Pyongyang rejects United Nations statement on missile test

Japanese Prime Minister Shinzo Abe and US President Donald Trump speak at Trump's Mar-a Lago resort in Palm Beach after North Korea reportedly fired a ballistic missile

The U.N. Security Council strongly condemned North Korea late Monday over its latest ballistic missile launches and warned of "further significant measures" if Pyongyang doesn't stop nuclear and missile testing.

US, Japanese and South Korean military officials held a teleconference on Monday in which they condemned the launch as "a clear violation" of multiple security council resolutions.

The North conducted two nuclear tests and a slew of rocket launches past year in continued efforts to expand its nuclear weapons and missile programs.

The statement also reads that United Nations member states should increase their efforts to ensure that measures introduced against Pyongyang are fully implemented.

North Korea fired a ballistic missile Sunday in what would be its first such test of the year and an implicit challenge to President Donald Trump's new administration.

The latest launch of a missile came as USA leader Donald Trump was meeting Japanese Prime Minister Shinzo Abe and after he spoke by phone with President Xi Jinping (習近平).

Trump has vowed to prevent North Korea from developing the capability to strike the USA with a missile, though the administration hasn't yet announced a detailed North Korea policy. But the US president did not elaborate on what actions he planned to take in relation to the DPRK.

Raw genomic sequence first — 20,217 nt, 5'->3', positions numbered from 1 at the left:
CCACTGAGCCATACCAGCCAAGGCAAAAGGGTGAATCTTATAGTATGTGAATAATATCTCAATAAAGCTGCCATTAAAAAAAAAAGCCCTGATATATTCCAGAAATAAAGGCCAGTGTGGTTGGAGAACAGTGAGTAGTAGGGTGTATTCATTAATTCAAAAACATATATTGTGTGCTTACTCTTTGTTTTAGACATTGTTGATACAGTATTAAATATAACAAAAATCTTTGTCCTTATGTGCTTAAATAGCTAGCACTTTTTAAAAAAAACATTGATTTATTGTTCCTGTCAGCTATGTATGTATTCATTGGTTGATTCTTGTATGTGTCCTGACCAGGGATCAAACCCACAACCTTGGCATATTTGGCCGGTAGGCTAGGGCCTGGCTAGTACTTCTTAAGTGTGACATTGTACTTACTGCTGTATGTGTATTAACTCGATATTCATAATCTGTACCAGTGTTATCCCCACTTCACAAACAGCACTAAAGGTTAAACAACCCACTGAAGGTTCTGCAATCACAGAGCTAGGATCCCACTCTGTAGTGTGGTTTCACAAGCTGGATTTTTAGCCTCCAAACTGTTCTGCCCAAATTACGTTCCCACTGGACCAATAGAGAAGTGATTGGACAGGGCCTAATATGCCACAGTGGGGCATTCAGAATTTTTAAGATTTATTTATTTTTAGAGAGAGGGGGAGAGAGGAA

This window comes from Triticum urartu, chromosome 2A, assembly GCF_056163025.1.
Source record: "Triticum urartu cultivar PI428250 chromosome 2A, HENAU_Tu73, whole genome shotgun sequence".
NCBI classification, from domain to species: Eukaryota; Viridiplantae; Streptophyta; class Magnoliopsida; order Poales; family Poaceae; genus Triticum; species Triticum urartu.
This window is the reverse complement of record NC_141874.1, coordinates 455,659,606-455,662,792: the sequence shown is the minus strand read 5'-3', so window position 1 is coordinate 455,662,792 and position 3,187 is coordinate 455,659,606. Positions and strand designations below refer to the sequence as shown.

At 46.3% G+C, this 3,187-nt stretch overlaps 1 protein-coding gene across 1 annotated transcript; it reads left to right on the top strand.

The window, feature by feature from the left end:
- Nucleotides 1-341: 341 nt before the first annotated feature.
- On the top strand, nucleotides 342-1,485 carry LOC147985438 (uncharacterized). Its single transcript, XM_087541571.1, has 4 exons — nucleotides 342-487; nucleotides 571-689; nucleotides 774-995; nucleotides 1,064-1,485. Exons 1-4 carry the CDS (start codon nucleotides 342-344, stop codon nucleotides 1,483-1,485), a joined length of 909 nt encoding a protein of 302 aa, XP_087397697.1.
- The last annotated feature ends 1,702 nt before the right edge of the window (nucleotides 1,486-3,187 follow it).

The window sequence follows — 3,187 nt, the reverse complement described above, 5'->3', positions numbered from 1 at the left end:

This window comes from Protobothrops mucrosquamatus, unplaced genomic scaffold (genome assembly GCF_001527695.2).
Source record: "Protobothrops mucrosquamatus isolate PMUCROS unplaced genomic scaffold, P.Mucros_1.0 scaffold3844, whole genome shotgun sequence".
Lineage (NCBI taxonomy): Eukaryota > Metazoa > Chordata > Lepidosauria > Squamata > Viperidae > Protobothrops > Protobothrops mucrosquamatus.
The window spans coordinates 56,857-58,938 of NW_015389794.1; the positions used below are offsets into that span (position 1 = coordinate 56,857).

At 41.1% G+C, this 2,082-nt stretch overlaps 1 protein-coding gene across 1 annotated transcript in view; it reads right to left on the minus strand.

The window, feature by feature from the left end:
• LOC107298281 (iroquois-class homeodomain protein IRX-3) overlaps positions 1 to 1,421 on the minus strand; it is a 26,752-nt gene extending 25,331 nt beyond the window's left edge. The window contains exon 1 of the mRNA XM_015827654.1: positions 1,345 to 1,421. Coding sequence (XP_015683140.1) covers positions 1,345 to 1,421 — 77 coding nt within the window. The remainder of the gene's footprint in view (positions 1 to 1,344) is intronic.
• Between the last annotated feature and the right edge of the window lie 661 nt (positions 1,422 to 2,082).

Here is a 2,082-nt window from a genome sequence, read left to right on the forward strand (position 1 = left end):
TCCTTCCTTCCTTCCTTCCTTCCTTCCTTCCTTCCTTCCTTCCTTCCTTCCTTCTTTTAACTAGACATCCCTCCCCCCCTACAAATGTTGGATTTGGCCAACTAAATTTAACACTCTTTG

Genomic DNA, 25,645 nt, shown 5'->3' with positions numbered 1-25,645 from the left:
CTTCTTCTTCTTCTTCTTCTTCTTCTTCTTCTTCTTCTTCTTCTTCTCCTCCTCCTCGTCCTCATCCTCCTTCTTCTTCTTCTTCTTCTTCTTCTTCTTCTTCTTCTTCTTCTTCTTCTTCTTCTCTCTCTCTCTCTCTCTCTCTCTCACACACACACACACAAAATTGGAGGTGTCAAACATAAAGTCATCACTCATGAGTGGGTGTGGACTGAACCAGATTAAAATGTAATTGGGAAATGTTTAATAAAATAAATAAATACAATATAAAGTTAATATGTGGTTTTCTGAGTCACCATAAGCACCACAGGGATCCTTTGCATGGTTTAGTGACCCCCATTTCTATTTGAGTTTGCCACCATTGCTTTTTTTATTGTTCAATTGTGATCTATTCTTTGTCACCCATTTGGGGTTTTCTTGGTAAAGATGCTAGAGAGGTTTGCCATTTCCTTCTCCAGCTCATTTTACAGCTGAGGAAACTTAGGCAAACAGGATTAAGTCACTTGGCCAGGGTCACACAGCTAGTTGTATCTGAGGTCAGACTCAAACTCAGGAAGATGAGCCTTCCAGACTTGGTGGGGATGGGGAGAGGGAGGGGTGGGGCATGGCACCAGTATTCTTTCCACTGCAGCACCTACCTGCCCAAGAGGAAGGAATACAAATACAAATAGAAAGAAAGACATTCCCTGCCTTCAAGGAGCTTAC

But U.S. Ambassador to the U.N. Nikki Haley did not answer questions from reporters.

Australia will continue autonomous sanctions against North Korea and will work with other nations to increase the cost to North Korea of its continuing reckless and unsafe conduct, the statement said.

Similar statements were made 11 times in 2016.

North Korea said it had successfully test-fired a new type of medium- to long-range ballistic missile on Sunday, claiming advances in a weapons program it is pursuing in violation of United Nations resolutions. "The Secretary-General appeals to the global community to continue to address this situation in a united manner". The Trump administration mentioned that further sanctions were still likely, a statement welcomed by observers in South Korea. "We have to implement the very robust, strong resolution that we already have. The UN Security Council will hold a discussion, and China will participate in the discussion with a full sense of responsibility".

North and South Korea are technically still at war because their 1950-1953 conflict ended in a truce, not a peace treaty. U.S. President Donald Trump on Monday vowed to deal with Democratic People's Republic of Korea (DPRK) "very strongly", calling the Asian country a "big, big problem". "The 500-kilometer distance traveled will very much have been a political decision (rather than a technical limitation) created to be seen as a provocation by Japan, without escalation, and to test the new U.S. administration", Dewey told CNN. Japan's Prime Minister Shinzo Abe described the test as "absolutely intolerable" and said his position on North Korea's missile launch had "100 per cent" backing by the United States, it was reported by AP.

"China doesn't want to get caught in the middle", Diaz said.



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